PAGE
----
18 June 1940. House of Commons
Churchill stands tall in the face of an impending onslaught, and inspires the pilots of the RAF to victory in the Battle of Britain.
“The battle of France is over. I expect that the Battle of Britain is about to begin. Upon this battle depends the survival of Christian civilisation. Upon it depends our own British life, and the long continuity of our institutions and our Empire. The whole fury and might of the enemy must very soon be turned upon us. Hitler knows that he will have to break us in this island or lose the war.
If we can stand up to him, all Europe may be free and the life of the world may move forward into broad, sunlit uplands. But if we fail, then the whole world, including the United States, including all that we have known and cared for, will sink into the abyss of a new Dark Age made more sinister, and perhaps more protracted, by the lights of perverted science. Let us therefore brace ourselves to our duties, and so bear ourselves that, if the British Empire and its Commonwealth last for a thousand years, men will still say, ‘This was their finest hour.’”
20 August 1940. House of Commons
As the Battle of Britain climaxes, Churchill praises the bravery of the RAF pilots.
“The gratitude of every home in our Island, in our Empire, and indeed throughout the world, except in the abodes of the guilty, goes out to the British airmen who, undaunted by odds, unwearied in their constant challenge and mortal danger, are turning the tide of the World War by their prowess and by their devotion. Never in the field of human conflict was so much owed by so many to so few.”
‘An iron curtain has descended’
5 March 1946. Westminster College, Fulton, Missouri
Churchill warns about the threat of Soviet Russia. This stops America’s retreat into isolationism and leads to the creation of NATO.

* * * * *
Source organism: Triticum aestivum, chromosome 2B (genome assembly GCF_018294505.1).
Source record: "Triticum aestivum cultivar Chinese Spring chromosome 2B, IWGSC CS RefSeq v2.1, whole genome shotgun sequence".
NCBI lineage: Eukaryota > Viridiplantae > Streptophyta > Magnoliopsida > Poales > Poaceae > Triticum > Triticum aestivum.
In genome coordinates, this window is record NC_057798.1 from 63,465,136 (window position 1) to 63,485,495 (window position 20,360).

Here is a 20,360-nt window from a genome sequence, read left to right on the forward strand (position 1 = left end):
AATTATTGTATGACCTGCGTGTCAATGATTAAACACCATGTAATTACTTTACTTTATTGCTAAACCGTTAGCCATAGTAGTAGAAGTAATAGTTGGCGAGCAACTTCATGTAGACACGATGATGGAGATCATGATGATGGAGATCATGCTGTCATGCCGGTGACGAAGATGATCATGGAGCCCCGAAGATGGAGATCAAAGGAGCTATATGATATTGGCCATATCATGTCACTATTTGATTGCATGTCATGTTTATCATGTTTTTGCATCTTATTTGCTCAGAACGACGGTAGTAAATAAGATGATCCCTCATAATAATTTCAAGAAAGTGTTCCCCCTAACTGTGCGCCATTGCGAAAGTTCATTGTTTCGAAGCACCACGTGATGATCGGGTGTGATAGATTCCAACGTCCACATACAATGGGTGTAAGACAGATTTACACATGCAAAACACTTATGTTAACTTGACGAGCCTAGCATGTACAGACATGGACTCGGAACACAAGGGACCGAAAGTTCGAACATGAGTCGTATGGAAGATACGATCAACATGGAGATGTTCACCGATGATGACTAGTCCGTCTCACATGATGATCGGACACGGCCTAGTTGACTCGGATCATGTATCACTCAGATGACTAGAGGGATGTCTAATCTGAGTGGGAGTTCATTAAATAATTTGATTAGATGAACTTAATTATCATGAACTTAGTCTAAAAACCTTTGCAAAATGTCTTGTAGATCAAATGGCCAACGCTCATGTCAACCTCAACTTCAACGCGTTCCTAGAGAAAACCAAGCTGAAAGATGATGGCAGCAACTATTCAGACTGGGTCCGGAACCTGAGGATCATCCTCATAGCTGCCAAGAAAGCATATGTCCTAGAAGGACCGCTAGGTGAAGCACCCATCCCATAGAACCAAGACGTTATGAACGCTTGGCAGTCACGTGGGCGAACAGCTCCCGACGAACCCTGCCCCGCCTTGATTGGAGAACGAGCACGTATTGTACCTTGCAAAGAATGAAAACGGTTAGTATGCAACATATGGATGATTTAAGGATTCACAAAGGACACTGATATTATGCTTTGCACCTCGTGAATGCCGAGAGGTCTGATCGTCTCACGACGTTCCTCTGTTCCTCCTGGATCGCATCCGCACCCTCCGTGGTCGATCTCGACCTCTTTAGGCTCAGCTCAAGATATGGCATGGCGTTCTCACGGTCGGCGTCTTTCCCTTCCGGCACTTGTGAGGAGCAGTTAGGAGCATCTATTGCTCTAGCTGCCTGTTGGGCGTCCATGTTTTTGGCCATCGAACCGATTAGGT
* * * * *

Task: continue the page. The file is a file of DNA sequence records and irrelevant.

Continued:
“From Stettin in the Baltic to Trieste in the Adriatic, an iron curtain has descended across the Continent. Behind that line lie all the capitals of the ancient states of Central and Eastern Europe. Warsaw, Berlin, Prague, Vienna, Budapest, Belgrade, Bucharest and Sofia, all these famous cities and the populations around them lie in what I must call the Soviet sphere.”
‘The nation… had the lion heart’
30 November, 1954. Presentation by both Houses of Parliament, Westminster Hall
On his 80th birthday, Churchill shows he is still a master orator.
“I am very glad that Mr Attlee described my speeches in the war as expressing the will not only of Parliament but of the whole nation. Their will was resolute and remorseless and, as it proved, unconquerable. It fell to me to express it, and if I found the right words you must remember that I have always earned my living by my pen and by my tongue. It was the nation and race dwelling all round the globe that had the lion heart. I had the luck to be called upon to give the roar.
Winston S Churchill’s Never Give in! The Best of Winston Churchill’s Speeches was published by Pimlico in 2003. This feature was first published in Living History Magazine (later merged with BBC History Magazine) in 2003